How to set up an SFTP server in Windows using OpenSSH

Jul 29, 2019
Updated • Oct 29, 2020
Tutorials, Windows software

Transferring data wireless over local network isn't something new, people have been doing that for a long time. You may be aware of what I'm talking about: an FTP connection. With an FTP client you can connect one device to another to transfer your data over a network.

But since the FTP protocol isn't safe in the first place you should consider ditching it in favor of something better.

For those unaware, a much better wireless transfer protocol exists and it's called SFTP. The S in SFTP, literally means secure. It encrypts the connection's login information and the data that is transferred. So nobody can tap in and tamper with the data transfer. FTP on the other hand is not secure as anyone who gets to listen to the network traffic gets the information unprotected.

How to set up an SFTP server in Windows using OpenSSH

The good thing about SFTP is that you can use it for everything you used FTP for. So you get better security for free. What do you have to lose, right?

Now there's just one problem. Windows versions prior to Windows 10 don't come with SSH so you'll need to install OpenSSH (or something similar). This is an open source SSH implementation, and guess who recommends it? Microsoft. OpenSSH is included in Windows 10 and Windows Server 2019.

This tutorial is based on the original OpenSSH documentation. The official guide may look intimidating which is why we made one as user-friendly as possible. You can follow this method in any version of Windows, I tested in on Windows 7.

How to set up an SFTP server in Windows using OpenSSH

How to start openssh Windows services

This process consists of two parts: installing OpenSSH and opening an SSH port for SFTP to work.


For Windows

Installing OpenSSH (and activating the required services)

  1. Download OpenSSH from GitHub.
  2. Extract the archive to the Program Files folder.
  3. Open PowerShell as an administrator, and paste the following command in the window, to navigate to the folder: cd "C:\Program Files\OpenSSH-Win64". 
  4. SSH requires two services to run, sshd and ssh-agent. To install these, paste the following command in the PowerShell window: powershell.exe -ExecutionPolicy Bypass -File install-sshd.ps1. You should see a message which says "sshd and ssh-agent services successfully installed".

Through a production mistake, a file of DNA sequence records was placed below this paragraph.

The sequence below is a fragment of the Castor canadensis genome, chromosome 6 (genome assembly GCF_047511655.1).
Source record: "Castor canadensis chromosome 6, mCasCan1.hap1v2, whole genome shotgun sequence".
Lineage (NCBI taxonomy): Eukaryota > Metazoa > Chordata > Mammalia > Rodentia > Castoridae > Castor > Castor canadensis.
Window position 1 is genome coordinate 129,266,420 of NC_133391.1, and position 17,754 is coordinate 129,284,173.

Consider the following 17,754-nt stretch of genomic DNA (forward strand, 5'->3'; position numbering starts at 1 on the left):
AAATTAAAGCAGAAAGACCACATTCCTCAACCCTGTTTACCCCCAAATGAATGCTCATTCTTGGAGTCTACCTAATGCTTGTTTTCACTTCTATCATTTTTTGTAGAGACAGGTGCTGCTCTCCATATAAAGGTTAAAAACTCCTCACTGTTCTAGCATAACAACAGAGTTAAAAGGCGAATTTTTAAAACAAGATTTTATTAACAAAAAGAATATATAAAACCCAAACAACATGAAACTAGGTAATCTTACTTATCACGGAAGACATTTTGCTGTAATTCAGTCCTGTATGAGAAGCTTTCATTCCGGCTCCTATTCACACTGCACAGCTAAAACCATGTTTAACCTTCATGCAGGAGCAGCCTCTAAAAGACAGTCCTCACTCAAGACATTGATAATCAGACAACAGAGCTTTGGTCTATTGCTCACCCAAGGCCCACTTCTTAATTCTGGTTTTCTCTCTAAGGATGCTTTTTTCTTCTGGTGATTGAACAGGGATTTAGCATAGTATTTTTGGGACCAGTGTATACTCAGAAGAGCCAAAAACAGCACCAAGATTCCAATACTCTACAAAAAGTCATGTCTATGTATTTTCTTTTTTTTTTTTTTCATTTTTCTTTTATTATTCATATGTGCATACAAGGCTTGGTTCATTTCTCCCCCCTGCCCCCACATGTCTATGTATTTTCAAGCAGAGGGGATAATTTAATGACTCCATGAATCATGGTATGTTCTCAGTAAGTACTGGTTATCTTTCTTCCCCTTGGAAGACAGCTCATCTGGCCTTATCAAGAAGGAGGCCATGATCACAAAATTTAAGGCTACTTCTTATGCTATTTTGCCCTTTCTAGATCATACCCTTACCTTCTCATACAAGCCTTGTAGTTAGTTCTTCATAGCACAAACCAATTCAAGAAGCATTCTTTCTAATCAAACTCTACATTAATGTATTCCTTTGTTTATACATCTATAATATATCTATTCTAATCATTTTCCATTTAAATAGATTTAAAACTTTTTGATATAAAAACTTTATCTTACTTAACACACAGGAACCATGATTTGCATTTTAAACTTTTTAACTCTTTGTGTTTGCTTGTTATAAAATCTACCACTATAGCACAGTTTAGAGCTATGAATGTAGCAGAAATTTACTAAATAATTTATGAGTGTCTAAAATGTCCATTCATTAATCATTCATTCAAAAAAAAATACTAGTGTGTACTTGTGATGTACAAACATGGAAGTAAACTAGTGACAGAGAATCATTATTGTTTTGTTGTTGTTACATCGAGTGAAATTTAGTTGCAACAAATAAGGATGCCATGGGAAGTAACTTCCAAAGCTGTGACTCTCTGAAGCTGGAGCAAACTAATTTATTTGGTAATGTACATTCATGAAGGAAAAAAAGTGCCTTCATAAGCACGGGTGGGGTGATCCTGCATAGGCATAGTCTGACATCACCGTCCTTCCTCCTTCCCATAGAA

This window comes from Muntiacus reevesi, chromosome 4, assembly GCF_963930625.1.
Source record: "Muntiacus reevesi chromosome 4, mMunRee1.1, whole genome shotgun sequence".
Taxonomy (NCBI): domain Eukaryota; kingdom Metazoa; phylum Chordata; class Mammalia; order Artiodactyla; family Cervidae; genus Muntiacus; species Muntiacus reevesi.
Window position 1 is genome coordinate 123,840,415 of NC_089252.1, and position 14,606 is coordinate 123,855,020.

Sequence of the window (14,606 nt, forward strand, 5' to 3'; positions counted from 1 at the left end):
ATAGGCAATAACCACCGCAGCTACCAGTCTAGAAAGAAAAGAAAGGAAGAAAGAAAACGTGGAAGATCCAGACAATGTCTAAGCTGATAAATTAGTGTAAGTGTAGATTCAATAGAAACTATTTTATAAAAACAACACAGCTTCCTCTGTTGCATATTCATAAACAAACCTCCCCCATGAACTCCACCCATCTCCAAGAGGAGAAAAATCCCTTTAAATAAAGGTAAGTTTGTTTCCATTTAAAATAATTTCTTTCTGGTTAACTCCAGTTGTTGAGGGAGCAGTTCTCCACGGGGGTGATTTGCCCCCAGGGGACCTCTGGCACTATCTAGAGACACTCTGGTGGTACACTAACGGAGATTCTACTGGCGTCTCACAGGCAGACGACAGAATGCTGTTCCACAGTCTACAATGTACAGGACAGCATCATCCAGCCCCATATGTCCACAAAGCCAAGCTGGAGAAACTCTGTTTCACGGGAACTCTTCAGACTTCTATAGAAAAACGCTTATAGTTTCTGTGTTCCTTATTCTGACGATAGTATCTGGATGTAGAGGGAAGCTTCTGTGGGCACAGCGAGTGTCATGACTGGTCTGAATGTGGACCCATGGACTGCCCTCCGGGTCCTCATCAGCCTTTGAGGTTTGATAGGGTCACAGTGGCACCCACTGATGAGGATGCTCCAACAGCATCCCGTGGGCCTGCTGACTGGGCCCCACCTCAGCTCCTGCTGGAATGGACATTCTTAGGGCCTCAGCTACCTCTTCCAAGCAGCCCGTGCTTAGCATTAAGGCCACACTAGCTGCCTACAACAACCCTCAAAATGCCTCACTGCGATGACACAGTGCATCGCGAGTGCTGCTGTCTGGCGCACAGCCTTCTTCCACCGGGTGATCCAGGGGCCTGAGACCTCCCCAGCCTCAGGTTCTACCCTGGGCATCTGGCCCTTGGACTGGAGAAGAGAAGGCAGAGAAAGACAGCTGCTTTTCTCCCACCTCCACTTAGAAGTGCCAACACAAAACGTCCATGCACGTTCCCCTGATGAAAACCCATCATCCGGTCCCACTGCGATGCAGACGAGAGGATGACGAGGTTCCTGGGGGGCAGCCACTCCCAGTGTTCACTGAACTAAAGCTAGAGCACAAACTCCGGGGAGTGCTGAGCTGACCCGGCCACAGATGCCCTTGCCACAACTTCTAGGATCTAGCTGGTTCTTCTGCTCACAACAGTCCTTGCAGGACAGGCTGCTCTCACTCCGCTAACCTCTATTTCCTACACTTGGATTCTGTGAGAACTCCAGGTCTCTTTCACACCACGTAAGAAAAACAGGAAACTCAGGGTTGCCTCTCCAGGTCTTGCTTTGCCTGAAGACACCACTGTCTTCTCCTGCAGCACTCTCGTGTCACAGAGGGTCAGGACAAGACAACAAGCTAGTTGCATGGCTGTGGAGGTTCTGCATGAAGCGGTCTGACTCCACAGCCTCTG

5. Close the PowerShell window.
  6. You can start the services manually or set them to open automatically, by using Services.msc. This will create the folder "C:\ProgramData\ssh" with your host key which is crucial for the service to work.

Note: The services are named OpenSSH Authentication Agent and OpenSSH SSH Server.

Opening the SSH port in the Windows Firewall manually

How to set up an SFTP port Windows firewall

  1.  SSH uses Port 22 for transfer/authentication, which is closed in Windows because SSH isn't included by default. To open it, open the Windows Firewall from the Control Panel.
  2. Click on Inbound Rules (in the left pane).
  3. In the right pane, click new rule, select Port and click on Next.
  4. Type the number 22, in the Specific local ports option, and click Next.
  5. Choose "Allow the Connection", click Next, and select "Private" for the network option.
  6. Give the rule a name. For e.g. SSH or OpenSSH.
  7. Click on Finish.

That's it, you're good to go.

Testing the SFTP server

Let's test if it works. You need an SFTP client to do this.. WinSCP is the one I use on Windows but you may use any other that supports SFTP, e.g. FileZilla, FTP Rush, or a file manager with SFTP support such as Altap Salamander.

For Android, you have many options; Total Commander and Ghost Commander have SFTP plugins, while some apps like Amaze File Manager or X-plore File Manager have the feature built-in.


Run WinSCP and select "SFTP" as the protocol. In the host name field, enter "localhost" (if you're testing the PC you installed OpenSSH on). You will need to enter your Windows username and password to allow the program to connect to the server. Hit save, and select login.

You'll see a pop-up window like the one below, which asks you if you trust the server you're trying to connect to. Since the server is your own computer, you can allow it. Basically this is the host key which authenticates the connection made by the device. You can use this to transfer content from one computer to another too.

Note: If your Windows user account does not have a password, you will need to use a public key to authenticate the SFTP server, which involves a separate process. You can create a different account on the system for SFTP access but may need to make files available outside of the user directory.